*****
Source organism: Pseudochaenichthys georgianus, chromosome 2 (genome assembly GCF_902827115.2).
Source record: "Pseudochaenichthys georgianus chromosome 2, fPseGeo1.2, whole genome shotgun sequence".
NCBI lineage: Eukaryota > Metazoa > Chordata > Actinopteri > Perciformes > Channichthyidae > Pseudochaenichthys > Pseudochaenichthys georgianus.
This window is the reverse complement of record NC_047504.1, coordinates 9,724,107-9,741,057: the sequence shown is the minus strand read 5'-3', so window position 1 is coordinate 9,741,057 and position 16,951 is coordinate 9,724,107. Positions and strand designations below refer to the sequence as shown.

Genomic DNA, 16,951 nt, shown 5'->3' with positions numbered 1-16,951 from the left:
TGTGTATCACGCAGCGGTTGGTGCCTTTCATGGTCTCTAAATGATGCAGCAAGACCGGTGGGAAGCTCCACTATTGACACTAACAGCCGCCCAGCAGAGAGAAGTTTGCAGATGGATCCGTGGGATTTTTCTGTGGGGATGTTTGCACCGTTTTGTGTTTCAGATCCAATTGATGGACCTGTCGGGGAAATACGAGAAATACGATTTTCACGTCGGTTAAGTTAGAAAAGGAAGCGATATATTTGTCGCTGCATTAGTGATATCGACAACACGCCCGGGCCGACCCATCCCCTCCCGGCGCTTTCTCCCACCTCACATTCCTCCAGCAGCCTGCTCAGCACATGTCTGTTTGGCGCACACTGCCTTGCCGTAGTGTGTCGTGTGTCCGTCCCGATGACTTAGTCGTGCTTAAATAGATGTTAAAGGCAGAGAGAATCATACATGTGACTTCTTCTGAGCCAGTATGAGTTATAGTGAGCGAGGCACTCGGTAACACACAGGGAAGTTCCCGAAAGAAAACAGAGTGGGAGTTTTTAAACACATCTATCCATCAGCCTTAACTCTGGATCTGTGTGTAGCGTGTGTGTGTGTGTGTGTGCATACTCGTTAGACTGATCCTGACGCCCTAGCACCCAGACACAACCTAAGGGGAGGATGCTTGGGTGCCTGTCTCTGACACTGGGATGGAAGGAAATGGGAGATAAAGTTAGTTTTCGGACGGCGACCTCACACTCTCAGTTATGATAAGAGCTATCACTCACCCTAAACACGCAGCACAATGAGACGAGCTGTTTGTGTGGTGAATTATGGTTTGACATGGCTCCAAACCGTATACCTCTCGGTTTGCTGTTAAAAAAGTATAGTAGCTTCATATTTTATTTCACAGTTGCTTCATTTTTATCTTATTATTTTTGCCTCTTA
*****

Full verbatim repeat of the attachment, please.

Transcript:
Source organism: Pseudochaenichthys georgianus, chromosome 2 (genome assembly GCF_902827115.2).
Source record: "Pseudochaenichthys georgianus chromosome 2, fPseGeo1.2, whole genome shotgun sequence".
NCBI lineage: Eukaryota > Metazoa > Chordata > Actinopteri > Perciformes > Channichthyidae > Pseudochaenichthys > Pseudochaenichthys georgianus.
This window is the reverse complement of record NC_047504.1, coordinates 9,724,107-9,741,057: the sequence shown is the minus strand read 5'-3', so window position 1 is coordinate 9,741,057 and position 16,951 is coordinate 9,724,107. Positions and strand designations below refer to the sequence as shown.

Genomic DNA, 16,951 nt, shown 5'->3' with positions numbered 1-16,951 from the left:
TGTGTATCACGCAGCGGTTGGTGCCTTTCATGGTCTCTAAATGATGCAGCAAGACCGGTGGGAAGCTCCACTATTGACACTAACAGCCGCCCAGCAGAGAGAAGTTTGCAGATGGATCCGTGGGATTTTTCTGTGGGGATGTTTGCACCGTTTTGTGTTTCAGATCCAATTGATGGACCTGTCGGGGAAATACGAGAAATACGATTTTCACGTCGGTTAAGTTAGAAAAGGAAGCGATATATTTGTCGCTGCATTAGTGATATCGACAACACGCCCGGGCCGACCCATCCCCTCCCGGCGCTTTCTCCCACCTCACATTCCTCCAGCAGCCTGCTCAGCACATGTCTGTTTGGCGCACACTGCCTTGCCGTAGTGTGTCGTGTGTCCGTCCCGATGACTTAGTCGTGCTTAAATAGATGTTAAAGGCAGAGAGAATCATACATGTGACTTCTTCTGAGCCAGTATGAGTTATAGTGAGCGAGGCACTCGGTAACACACAGGGAAGTTCCCGAAAGAAAACAGAGTGGGAGTTTTTAAACACATCTATCCATCAGCCTTAACTCTGGATCTGTGTGTAGCGTGTGTGTGTGTGTGTGTGCATACTCGTTAGACTGATCCTGACGCCCTAGCACCCAGACACAACCTAAGGGGAGGATGCTTGGGTGCCTGTCTCTGACACTGGGATGGAAGGAAATGGGAGATAAAGTTAGTTTTCGGACGGCGACCTCACACTCTCAGTTATGATAAGAGCTATCACTCACCCTAAACACGCAGCACAATGAGACGAGCTGTTTGTGTGGTGAATTATGGTTTGACATGGCTCCAAACCGTATACCTCTCGGTTTGCTGTTAAAAAAGTATAGTAGCTTCATATTTTATTTCACAGTTGCTTCATTTTTATCTTATTATTTTTGCCTCTTA